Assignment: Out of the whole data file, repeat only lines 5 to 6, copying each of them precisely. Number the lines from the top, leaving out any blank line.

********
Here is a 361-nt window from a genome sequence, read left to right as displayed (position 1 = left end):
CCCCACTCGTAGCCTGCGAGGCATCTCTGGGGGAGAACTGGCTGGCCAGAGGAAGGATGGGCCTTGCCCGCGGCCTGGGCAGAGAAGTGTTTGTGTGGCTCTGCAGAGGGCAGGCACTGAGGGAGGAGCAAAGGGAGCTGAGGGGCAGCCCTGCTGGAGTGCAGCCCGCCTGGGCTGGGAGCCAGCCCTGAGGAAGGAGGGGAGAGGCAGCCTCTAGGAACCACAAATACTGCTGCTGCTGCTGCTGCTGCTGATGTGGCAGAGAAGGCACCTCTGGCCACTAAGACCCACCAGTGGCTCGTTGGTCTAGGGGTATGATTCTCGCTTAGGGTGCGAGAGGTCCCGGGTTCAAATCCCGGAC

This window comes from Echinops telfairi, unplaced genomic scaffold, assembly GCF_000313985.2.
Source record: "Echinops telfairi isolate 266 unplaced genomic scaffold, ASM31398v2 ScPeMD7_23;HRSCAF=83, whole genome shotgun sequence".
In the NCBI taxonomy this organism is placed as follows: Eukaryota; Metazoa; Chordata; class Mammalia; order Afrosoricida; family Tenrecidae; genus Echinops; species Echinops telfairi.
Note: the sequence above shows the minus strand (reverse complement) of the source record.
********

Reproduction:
In the NCBI taxonomy this organism is placed as follows: Eukaryota; Metazoa; Chordata; class Mammalia; order Afrosoricida; family Tenrecidae; genus Echinops; species Echinops telfairi.
Note: the sequence above shows the minus strand (reverse complement) of the source record.